Imagine: entrepreneuring in 2030. Still 20 years to go, quite far ahead. 20 years ago, nobody had a PC, let alone a cell phone. 12 years ago we still used “greenpoints” for mobile calls. 5 years ago, we were trying the first forms of WAP. 2.5 years ago, Facebook was founded. Is it possible to look into the future? And if yes, how will we be using innovation in 20 years?
We are all sure about a shift in the way entrepreneuring will take place. In 20 years, we will innovate quadratic faster than we do now. By then, innovation has become a “commodity”. Anno 2030 we won’t talk about innovation that much anymore, because what is currently a challenge for approximately 90% of the organisations (the other 10% are not even thinking about innovation), will be standardized in 2030. Without innovation, a company won’t exist. Just like safety on the floor 20 years ago. So, in 20 years, a company can’t be proud of the fact that they are innovative; if you don’t you simply don’t exist. So, what will be competing factors in 2030?
In the figure below, you’ll find a schematic perspective on positioning in 2030, using 2 views: price and innovation. To build a bridge between these factors and innovation, I added the target group definitions of Rogers. And the second figure, we’ll see the result of slow shift that will take place in the next 20 years: we can’t compete on innovation.
Most of you won’t believe me now. And you’re most likely right for the next few years. Because of social media and comparative sites, it will be easier for consumers to check quality, trustworthiness and price. And of course, they will go for the most lucrative combination. Lots of researchers are therefore concluding that customer loyalty will disappear. Customers seem to become less sensitive to brands and even with creative and challenging techniques it becomes harder to create a high retention.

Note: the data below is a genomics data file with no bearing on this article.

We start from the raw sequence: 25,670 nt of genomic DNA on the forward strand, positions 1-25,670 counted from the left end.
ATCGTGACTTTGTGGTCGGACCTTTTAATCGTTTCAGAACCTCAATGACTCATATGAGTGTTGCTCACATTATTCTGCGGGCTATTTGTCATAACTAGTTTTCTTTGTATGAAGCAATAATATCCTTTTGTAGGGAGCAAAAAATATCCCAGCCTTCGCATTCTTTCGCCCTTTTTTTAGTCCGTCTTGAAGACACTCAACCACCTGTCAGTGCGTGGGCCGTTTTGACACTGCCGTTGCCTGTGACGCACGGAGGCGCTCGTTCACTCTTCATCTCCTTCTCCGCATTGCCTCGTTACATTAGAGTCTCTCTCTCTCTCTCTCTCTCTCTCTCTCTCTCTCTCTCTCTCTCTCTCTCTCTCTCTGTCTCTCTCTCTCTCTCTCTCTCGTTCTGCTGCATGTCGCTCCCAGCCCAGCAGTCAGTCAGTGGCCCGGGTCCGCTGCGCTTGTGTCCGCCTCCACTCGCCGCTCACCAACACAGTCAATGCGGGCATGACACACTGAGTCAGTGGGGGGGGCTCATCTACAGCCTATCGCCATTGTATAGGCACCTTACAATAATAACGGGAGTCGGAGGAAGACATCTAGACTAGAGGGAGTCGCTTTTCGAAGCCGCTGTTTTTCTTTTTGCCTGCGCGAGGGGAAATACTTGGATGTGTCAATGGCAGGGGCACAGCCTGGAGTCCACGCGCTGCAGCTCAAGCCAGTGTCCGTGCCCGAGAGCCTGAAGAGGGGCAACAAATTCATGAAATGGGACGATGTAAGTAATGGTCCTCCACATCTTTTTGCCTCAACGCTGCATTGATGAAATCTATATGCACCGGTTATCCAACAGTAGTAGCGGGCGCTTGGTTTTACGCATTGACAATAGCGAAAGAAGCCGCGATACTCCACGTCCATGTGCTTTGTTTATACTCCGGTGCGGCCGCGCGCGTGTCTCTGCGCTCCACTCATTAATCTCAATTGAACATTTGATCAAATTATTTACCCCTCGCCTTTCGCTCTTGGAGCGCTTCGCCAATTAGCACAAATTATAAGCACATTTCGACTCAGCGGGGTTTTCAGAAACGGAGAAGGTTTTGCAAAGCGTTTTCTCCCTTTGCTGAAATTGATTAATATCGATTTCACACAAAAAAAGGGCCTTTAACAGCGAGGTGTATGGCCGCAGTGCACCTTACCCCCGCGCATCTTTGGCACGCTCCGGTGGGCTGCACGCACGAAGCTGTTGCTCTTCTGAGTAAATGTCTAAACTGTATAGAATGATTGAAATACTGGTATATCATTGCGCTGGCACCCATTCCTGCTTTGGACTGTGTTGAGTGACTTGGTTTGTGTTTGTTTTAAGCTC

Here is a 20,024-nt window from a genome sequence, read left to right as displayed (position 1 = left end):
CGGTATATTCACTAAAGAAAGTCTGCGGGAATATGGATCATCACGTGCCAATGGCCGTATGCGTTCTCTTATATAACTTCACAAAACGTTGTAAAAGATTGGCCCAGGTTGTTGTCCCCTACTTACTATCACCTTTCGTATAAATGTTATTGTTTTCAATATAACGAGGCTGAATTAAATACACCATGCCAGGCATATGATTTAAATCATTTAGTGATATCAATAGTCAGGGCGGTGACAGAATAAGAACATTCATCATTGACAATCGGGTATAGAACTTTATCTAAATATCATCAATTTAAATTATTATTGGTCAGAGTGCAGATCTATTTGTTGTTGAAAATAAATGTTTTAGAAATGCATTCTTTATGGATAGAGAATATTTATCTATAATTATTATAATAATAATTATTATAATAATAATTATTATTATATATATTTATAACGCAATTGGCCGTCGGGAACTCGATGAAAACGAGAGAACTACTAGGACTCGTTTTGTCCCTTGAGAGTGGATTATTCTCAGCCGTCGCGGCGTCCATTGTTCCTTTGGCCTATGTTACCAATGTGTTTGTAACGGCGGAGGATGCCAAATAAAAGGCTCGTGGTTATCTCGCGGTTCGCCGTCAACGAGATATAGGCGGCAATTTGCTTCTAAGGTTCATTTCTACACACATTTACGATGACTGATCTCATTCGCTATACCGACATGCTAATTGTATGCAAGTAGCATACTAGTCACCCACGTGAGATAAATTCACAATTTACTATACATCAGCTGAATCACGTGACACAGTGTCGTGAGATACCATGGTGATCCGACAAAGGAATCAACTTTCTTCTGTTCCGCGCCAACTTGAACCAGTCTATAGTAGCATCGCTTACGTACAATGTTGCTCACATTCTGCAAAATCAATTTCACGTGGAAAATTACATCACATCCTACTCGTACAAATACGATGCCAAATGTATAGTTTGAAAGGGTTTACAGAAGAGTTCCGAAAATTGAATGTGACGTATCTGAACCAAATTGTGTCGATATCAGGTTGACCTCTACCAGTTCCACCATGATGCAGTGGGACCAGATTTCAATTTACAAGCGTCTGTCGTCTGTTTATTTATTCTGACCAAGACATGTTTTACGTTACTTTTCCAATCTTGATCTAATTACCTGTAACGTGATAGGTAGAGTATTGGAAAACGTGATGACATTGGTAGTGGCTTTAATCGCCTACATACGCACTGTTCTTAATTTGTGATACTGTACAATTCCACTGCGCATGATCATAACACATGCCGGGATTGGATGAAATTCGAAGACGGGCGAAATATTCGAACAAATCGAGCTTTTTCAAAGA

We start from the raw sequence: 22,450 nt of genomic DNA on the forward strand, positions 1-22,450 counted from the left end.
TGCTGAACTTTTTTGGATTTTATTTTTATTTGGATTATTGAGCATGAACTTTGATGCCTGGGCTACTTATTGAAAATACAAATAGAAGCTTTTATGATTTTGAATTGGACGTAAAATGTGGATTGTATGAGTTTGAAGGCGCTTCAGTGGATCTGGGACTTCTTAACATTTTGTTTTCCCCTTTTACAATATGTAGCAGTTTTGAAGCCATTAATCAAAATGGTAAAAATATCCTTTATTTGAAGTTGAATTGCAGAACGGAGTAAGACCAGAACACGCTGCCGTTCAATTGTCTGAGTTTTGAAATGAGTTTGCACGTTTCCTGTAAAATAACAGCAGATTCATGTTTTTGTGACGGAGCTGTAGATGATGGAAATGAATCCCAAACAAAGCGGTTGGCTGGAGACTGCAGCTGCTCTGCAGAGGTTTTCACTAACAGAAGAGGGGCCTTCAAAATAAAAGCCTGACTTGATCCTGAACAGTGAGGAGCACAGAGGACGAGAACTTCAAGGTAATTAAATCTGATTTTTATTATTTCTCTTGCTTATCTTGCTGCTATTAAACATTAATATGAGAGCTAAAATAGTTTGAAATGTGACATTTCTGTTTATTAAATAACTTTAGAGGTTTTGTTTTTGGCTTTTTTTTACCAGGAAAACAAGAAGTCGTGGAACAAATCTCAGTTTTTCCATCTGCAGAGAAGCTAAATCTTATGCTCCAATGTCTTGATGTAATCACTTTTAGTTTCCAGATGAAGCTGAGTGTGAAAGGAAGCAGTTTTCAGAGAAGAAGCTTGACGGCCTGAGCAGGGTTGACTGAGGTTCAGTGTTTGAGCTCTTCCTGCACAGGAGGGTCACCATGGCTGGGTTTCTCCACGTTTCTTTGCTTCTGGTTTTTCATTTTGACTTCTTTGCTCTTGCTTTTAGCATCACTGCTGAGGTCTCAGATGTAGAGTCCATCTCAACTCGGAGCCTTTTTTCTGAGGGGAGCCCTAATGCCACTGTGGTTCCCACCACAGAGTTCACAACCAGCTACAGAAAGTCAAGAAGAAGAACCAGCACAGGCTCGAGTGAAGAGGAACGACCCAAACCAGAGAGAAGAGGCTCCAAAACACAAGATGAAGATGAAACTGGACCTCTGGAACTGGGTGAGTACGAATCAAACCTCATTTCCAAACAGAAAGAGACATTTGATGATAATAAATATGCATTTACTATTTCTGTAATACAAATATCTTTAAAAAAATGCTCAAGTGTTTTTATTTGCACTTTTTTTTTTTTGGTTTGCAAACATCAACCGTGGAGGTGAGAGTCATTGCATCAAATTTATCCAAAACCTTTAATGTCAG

However, the opposite is the case. Where everybody thinks that customer loyalty disappears, I believe sincerely that it will be the key to successful entrepreneurship in 20 years. Currently, organisations position themselves on quality, thrustworthiness and price, in 20 years they will use different aspects. But they will keep positioning themselves. Most likely, they will themselves at great service, customer participation and transparency. And all together, this will lead to customer loyalty.
- Service: service – or: customer value – will play more and more a critical factor in decisions. If the quality, creativity and price are all good, what other aspects will influence the decision of the customer? On all aspects that coming together with the product: service, speed, completeness, et cetera. Customers expect service to be 100%, and you will have to make that happen or you’ll lose the battle.
- Customer participation: In 2030, your customers will be part of your community. They will be part of your enterprise. Co-creation 2.0: your customers start entrepreneuring, you are producing. They will create, you will execute. They experience, you adapt. They tell you how to run your company, you will thank them for that.
Transparancy: participating customer snot only want tob e part of your organisation, they als act in it. Therefore, they expect you to be complete transparent. This means that want to get updated about (strategic) decisions, the (informal) organization structures and internal communication. In other words: personal and accessible.
Though 2030 still seems far ahead, some companies are already on track. A good example is Lego. If you can’t win the battle on price, intellectual property rights or quality, you’ll have to find another way:
Obviously, this traject will not be easy. Talking about ‘customer participation’ and ‘transparancy’, you’ll find out that customer will start to play a shifting role in our markets. If the co-develop and co-create, will they be co-owners? And who has the right on intellectual property then? Will IP even exist by then? More about this topic soon.
If you can imagine it, you can achieve it. If you can dream it, you can become it.”
William Arthur Tard (1921-1994)